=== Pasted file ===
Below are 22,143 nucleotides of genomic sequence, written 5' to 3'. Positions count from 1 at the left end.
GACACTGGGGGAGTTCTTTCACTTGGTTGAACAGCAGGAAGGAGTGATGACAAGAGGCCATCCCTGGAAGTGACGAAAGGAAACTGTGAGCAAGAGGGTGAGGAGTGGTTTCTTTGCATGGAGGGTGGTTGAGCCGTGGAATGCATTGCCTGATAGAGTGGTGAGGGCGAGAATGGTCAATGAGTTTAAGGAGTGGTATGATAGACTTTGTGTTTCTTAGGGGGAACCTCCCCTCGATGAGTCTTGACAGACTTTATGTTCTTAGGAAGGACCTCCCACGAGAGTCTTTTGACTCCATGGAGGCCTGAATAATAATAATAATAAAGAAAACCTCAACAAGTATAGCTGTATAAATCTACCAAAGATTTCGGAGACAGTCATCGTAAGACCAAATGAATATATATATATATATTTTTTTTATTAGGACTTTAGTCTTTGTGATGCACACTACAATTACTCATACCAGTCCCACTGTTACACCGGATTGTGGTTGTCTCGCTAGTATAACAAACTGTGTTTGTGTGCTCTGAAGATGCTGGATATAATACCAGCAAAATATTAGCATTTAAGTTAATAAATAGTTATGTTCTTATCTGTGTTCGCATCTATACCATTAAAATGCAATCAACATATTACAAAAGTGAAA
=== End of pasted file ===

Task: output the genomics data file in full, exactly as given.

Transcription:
Below are 22,143 nucleotides of genomic sequence, written 5' to 3'. Positions count from 1 at the left end.
GACACTGGGGGAGTTCTTTCACTTGGTTGAACAGCAGGAAGGAGTGATGACAAGAGGCCATCCCTGGAAGTGACGAAAGGAAACTGTGAGCAAGAGGGTGAGGAGTGGTTTCTTTGCATGGAGGGTGGTTGAGCCGTGGAATGCATTGCCTGATAGAGTGGTGAGGGCGAGAATGGTCAATGAGTTTAAGGAGTGGTATGATAGACTTTGTGTTTCTTAGGGGGAACCTCCCCTCGATGAGTCTTGACAGACTTTATGTTCTTAGGAAGGACCTCCCACGAGAGTCTTTTGACTCCATGGAGGCCTGAATAATAATAATAATAAAGAAAACCTCAACAAGTATAGCTGTATAAATCTACCAAAGATTTCGGAGACAGTCATCGTAAGACCAAATGAATATATATATATATATTTTTTTTATTAGGACTTTAGTCTTTGTGATGCACACTACAATTACTCATACCAGTCCCACTGTTACACCGGATTGTGGTTGTCTCGCTAGTATAACAAACTGTGTTTGTGTGCTCTGAAGATGCTGGATATAATACCAGCAAAATATTAGCATTTAAGTTAATAAATAGTTATGTTCTTATCTGTGTTCGCATCTATACCATTAAAATGCAATCAACATATTACAAAAGTGAAA